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why do we need boolean and why does d.snare need an if statement?  RSS feed

 
Justin Groid
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Head First Java...

So I'm doing the code magnets exercise in chapter 2.

Really confused by something not explained and/or pointless.



Looked at solution:

At the top for class Drumkit,

theres boolean topHat = true;
boolean snare = true;

why do we need these?

Then....when making the object

"
Drumkit d = new Drumkit();
d.playSnare();
d.snare = false;
d.playTopHat();

if (d.snare == true) {
d.playsnare();

"

Why is playsnare different than TopHat? Why does it get a false?

[Edited for language -- please be sure to use professional language on the Ranch]


both of their functions are exactly the same:
System.out.println
 
fred rosenberger
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In this case, I think they are just trying to illustrate a few things. (I don't have the book in front of me, so I can't say for sure)

My guess is they are trying to show you that you can use boolean variables to control the flow of a program, change their values, etc. I'm surprised our friend Campbell hasn't pointed out that there is no reason to do:

if (d.snare == true)

when you can just do

if (d.snare)

But again, I think they are just trying to show the idea.
 
Justin Groid
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So you're saying I don't actually need

d.snare = false;

and

if (d.snare == true) {
d.playsnare();

all I need is

d.playTopHat();
and d.playSnare();

Well but... I still don't understand how all that if stuff works even....is it setting it false so that later on he can set it true just as a demonstration? If so then why is he setting d.snare as false after it's already been played? Shouldn't that produce double the output of println?
 
Campbell Ritchie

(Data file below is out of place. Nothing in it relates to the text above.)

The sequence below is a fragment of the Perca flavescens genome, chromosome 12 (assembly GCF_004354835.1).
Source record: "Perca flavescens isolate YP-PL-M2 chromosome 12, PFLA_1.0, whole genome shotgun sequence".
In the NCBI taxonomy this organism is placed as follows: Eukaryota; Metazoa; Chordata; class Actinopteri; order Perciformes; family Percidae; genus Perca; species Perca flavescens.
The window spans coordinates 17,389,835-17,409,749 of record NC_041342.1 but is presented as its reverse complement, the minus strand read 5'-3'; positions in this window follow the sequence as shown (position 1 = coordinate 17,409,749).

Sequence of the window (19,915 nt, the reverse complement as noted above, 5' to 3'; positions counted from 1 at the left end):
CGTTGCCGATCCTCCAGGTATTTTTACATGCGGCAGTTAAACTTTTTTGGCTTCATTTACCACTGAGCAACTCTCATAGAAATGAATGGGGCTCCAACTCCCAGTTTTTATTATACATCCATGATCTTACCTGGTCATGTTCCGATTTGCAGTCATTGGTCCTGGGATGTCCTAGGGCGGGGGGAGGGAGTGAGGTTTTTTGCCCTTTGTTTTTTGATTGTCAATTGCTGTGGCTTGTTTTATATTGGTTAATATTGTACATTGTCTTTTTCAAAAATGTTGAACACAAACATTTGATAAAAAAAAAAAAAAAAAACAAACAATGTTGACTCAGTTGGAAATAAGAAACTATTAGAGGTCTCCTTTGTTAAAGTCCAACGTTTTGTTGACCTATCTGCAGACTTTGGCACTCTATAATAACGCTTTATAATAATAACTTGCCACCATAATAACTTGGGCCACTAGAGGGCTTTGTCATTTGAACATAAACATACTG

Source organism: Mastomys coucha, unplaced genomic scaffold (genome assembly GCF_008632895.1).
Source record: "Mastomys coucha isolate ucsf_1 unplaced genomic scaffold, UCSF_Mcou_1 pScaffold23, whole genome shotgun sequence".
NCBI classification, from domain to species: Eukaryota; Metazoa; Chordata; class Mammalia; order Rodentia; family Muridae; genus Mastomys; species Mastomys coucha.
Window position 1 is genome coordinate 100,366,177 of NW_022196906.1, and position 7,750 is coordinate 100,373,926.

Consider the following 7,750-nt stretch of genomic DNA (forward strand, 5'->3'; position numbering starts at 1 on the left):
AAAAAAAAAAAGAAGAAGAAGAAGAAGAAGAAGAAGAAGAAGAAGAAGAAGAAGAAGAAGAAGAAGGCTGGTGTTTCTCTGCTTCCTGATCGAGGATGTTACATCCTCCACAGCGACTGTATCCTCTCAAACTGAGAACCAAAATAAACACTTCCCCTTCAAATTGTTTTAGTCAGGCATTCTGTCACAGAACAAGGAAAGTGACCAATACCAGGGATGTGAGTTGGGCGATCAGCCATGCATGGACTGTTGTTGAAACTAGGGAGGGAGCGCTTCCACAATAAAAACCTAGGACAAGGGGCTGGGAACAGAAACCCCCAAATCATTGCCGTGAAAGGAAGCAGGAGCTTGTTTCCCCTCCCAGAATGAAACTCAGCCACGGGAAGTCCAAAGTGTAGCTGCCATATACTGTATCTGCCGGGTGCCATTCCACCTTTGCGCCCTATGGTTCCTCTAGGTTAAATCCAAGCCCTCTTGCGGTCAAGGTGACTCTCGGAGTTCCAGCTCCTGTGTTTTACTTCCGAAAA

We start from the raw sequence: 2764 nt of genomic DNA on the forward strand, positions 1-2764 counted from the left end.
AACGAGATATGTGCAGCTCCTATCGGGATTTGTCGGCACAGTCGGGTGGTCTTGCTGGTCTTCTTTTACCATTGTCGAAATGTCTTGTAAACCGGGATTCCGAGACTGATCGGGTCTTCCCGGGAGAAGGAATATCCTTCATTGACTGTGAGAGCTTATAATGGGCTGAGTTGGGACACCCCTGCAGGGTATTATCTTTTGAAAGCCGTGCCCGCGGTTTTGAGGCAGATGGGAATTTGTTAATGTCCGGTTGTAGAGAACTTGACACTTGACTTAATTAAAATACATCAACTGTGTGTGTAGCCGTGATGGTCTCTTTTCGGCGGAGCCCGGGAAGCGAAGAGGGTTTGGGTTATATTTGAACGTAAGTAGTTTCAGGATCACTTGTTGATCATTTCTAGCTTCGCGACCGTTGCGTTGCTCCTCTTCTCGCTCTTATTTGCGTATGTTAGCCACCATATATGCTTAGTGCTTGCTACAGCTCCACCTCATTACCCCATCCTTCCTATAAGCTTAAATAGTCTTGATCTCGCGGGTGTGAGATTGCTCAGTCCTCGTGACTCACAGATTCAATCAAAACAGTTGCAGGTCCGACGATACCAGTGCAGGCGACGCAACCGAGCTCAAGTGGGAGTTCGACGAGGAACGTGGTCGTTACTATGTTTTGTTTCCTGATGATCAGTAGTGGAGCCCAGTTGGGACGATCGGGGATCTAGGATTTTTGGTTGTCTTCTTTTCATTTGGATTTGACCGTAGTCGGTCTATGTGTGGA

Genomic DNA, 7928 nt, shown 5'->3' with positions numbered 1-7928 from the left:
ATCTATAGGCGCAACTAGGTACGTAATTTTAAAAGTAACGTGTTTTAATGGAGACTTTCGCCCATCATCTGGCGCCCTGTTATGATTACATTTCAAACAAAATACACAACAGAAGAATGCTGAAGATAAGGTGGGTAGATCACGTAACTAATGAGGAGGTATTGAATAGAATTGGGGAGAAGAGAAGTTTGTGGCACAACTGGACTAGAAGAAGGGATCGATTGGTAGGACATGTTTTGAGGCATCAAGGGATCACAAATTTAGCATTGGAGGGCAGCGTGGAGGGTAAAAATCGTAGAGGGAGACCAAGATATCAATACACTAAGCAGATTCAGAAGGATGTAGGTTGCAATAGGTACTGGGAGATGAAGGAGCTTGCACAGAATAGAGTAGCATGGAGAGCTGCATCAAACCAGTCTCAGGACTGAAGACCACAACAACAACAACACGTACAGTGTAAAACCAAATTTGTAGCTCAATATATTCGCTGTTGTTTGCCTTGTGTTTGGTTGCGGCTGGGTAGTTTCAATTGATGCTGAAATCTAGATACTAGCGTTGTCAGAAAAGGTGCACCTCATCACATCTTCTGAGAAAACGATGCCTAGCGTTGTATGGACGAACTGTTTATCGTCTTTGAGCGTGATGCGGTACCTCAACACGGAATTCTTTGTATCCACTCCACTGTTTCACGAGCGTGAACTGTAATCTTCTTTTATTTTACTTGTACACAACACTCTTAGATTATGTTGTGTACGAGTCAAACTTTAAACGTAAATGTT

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fred rosenberger wrote: . . . I'm surprised our friend Campbell hasn't pointed out that there is no reason to do: . . .
Timezones, timezones. According to my browser, that post was at 1.32am. Even I had managed to get safely off to bed by then
 
Campbell Ritchie
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No, that is not what Fred is saying. What he is saying is that the drum kit example includes an option to play the snare drum; you can turn it on and off like thisI would have preferred to have the fields all private, so you can set the options with setXXX methods. I would prefer to see a play() method in the drum kit classThe playSnare() and playTophat() methods can now be marked private and will still workYou get the top hat, and the snare drum too if you set it to true.
A real snare drum has options like that; you can flick a lever which raises or lowers the snares (wire springs) so you can play it with and without snares.
 
fred rosenberger
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Justin Groid wrote:So you're saying I don't actually need

d.snare = false;

and

if (d.snare == true) {
d.playsnare();

No...that's not what I meant.

Let's say you own a music store. You may have many, many drum kits for sale. each drum kit has different components, depending on what pieces are included. One kit in particular you call 'd'. When you first got it, it had a snare drum and a top hat. So, you set those two booleans to true.

Then, since we are in bad economic times, somebody comes in and says "I can't buy an entire drum kit, can I just buy the snare from your drum kit you call 'd'?" You need the money, so you sell it. You now have to mark that 'd' does not have a snare drum anymore (d.snare = false;). It may someday, so you would keep the variable around, in case that snare comes back.

Now, you have an intern in your store. He's not very bright - he can only do exactly what you tell him to do. Sometimes, customers come in and say "Can you play each piece of equipment in a drum set for me?" You give your intern directions. The problem is that if you say "play the snare", and the snare drum isn't there, he gets very confused, and complains to you "THERE IS NO SNARE!!! I DON'T KNOW WHAT TO DO!!! I QUIT!!!".

So, you give him more specific directions: "Check to see if there is a snare drum, and if so, play the snare". Now you can use this set of directions on any drum kit, regardless of whether there is a snare or not.
 
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